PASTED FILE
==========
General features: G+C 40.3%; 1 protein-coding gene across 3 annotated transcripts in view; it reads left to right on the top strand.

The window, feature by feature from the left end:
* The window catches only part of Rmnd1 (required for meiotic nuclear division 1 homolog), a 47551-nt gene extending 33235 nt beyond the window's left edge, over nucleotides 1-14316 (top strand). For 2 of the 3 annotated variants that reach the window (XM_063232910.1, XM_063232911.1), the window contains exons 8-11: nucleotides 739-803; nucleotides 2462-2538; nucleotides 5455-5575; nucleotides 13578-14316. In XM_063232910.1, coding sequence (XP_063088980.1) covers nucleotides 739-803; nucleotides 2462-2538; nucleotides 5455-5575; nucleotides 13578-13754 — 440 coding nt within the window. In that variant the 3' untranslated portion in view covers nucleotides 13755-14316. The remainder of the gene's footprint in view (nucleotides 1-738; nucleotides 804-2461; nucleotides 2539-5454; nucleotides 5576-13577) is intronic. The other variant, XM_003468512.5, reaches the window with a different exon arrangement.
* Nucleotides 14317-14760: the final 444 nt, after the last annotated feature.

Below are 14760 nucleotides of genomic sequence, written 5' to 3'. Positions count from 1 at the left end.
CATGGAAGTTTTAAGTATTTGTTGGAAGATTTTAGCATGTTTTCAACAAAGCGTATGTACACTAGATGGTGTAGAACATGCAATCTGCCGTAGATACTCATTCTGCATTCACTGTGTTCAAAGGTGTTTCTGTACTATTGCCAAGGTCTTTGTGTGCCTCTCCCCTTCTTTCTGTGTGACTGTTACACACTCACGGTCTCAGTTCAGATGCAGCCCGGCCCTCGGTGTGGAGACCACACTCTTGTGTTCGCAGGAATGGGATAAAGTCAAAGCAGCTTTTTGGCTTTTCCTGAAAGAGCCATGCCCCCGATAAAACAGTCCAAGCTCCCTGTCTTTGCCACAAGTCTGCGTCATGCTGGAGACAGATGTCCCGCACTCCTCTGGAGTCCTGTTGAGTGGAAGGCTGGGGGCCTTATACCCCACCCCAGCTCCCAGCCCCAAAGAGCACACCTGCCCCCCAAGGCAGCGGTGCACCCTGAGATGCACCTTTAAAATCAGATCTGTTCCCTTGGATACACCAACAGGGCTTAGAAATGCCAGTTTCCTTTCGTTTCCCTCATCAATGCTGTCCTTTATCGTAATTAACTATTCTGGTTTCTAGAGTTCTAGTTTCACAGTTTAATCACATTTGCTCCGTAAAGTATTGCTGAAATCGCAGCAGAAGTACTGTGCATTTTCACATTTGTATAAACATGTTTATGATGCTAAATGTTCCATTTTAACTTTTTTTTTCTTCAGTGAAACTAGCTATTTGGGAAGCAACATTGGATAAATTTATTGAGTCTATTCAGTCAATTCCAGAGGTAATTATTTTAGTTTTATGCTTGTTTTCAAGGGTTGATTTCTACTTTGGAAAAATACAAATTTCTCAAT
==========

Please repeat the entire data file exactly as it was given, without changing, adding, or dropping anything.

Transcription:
General features: G+C 40.3%; 1 protein-coding gene across 3 annotated transcripts in view; it reads left to right on the top strand.

The window, feature by feature from the left end:
* The window catches only part of Rmnd1 (required for meiotic nuclear division 1 homolog), a 47551-nt gene extending 33235 nt beyond the window's left edge, over nucleotides 1-14316 (top strand). For 2 of the 3 annotated variants that reach the window (XM_063232910.1, XM_063232911.1), the window contains exons 8-11: nucleotides 739-803; nucleotides 2462-2538; nucleotides 5455-5575; nucleotides 13578-14316. In XM_063232910.1, coding sequence (XP_063088980.1) covers nucleotides 739-803; nucleotides 2462-2538; nucleotides 5455-5575; nucleotides 13578-13754 — 440 coding nt within the window. In that variant the 3' untranslated portion in view covers nucleotides 13755-14316. The remainder of the gene's footprint in view (nucleotides 1-738; nucleotides 804-2461; nucleotides 2539-5454; nucleotides 5576-13577) is intronic. The other variant, XM_003468512.5, reaches the window with a different exon arrangement.
* Nucleotides 14317-14760: the final 444 nt, after the last annotated feature.

Below are 14760 nucleotides of genomic sequence, written 5' to 3'. Positions count from 1 at the left end.
CATGGAAGTTTTAAGTATTTGTTGGAAGATTTTAGCATGTTTTCAACAAAGCGTATGTACACTAGATGGTGTAGAACATGCAATCTGCCGTAGATACTCATTCTGCATTCACTGTGTTCAAAGGTGTTTCTGTACTATTGCCAAGGTCTTTGTGTGCCTCTCCCCTTCTTTCTGTGTGACTGTTACACACTCACGGTCTCAGTTCAGATGCAGCCCGGCCCTCGGTGTGGAGACCACACTCTTGTGTTCGCAGGAATGGGATAAAGTCAAAGCAGCTTTTTGGCTTTTCCTGAAAGAGCCATGCCCCCGATAAAACAGTCCAAGCTCCCTGTCTTTGCCACAAGTCTGCGTCATGCTGGAGACAGATGTCCCGCACTCCTCTGGAGTCCTGTTGAGTGGAAGGCTGGGGGCCTTATACCCCACCCCAGCTCCCAGCCCCAAAGAGCACACCTGCCCCCCAAGGCAGCGGTGCACCCTGAGATGCACCTTTAAAATCAGATCTGTTCCCTTGGATACACCAACAGGGCTTAGAAATGCCAGTTTCCTTTCGTTTCCCTCATCAATGCTGTCCTTTATCGTAATTAACTATTCTGGTTTCTAGAGTTCTAGTTTCACAGTTTAATCACATTTGCTCCGTAAAGTATTGCTGAAATCGCAGCAGAAGTACTGTGCATTTTCACATTTGTATAAACATGTTTATGATGCTAAATGTTCCATTTTAACTTTTTTTTTCTTCAGTGAAACTAGCTATTTGGGAAGCAACATTGGATAAATTTATTGAGTCTATTCAGTCAATTCCAGAGGTAATTATTTTAGTTTTATGCTTGTTTTCAAGGGTTGATTTCTACTTTGGAAAAATACAAATTTCTCAAT